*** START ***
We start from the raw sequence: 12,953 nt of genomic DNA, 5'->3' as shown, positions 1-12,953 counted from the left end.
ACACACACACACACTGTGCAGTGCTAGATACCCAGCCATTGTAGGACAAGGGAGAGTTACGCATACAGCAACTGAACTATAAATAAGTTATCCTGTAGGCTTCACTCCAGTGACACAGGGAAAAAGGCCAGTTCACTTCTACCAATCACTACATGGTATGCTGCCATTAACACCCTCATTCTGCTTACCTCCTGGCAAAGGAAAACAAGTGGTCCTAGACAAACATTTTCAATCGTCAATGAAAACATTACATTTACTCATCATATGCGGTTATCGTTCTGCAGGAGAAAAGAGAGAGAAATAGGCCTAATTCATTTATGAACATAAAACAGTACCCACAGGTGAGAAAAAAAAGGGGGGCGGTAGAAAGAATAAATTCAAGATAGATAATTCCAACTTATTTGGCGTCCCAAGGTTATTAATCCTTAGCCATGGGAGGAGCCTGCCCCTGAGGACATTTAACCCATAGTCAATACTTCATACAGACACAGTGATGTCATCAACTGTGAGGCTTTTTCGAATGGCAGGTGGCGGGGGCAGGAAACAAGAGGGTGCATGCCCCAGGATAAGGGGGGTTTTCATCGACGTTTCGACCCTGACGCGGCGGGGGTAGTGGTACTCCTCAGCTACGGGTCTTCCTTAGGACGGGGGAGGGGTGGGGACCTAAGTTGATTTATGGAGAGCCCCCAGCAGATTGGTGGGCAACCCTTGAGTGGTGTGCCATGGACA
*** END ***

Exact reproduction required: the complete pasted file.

We start from the raw sequence: 12,953 nt of genomic DNA, 5'->3' as shown, positions 1-12,953 counted from the left end.
ACACACACACACACTGTGCAGTGCTAGATACCCAGCCATTGTAGGACAAGGGAGAGTTACGCATACAGCAACTGAACTATAAATAAGTTATCCTGTAGGCTTCACTCCAGTGACACAGGGAAAAAGGCCAGTTCACTTCTACCAATCACTACATGGTATGCTGCCATTAACACCCTCATTCTGCTTACCTCCTGGCAAAGGAAAACAAGTGGTCCTAGACAAACATTTTCAATCGTCAATGAAAACATTACATTTACTCATCATATGCGGTTATCGTTCTGCAGGAGAAAAGAGAGAGAAATAGGCCTAATTCATTTATGAACATAAAACAGTACCCACAGGTGAGAAAAAAAAGGGGGGCGGTAGAAAGAATAAATTCAAGATAGATAATTCCAACTTATTTGGCGTCCCAAGGTTATTAATCCTTAGCCATGGGAGGAGCCTGCCCCTGAGGACATTTAACCCATAGTCAATACTTCATACAGACACAGTGATGTCATCAACTGTGAGGCTTTTTCGAATGGCAGGTGGCGGGGGCAGGAAACAAGAGGGTGCATGCCCCAGGATAAGGGGGGTTTTCATCGACGTTTCGACCCTGACGCGGCGGGGGTAGTGGTACTCCTCAGCTACGGGTCTTCCTTAGGACGGGGGAGGGGTGGGGACCTAAGTTGATTTATGGAGAGCCCCCAGCAGATTGGTGGGCAACCCTTGAGTGGTGTGCCATGGACA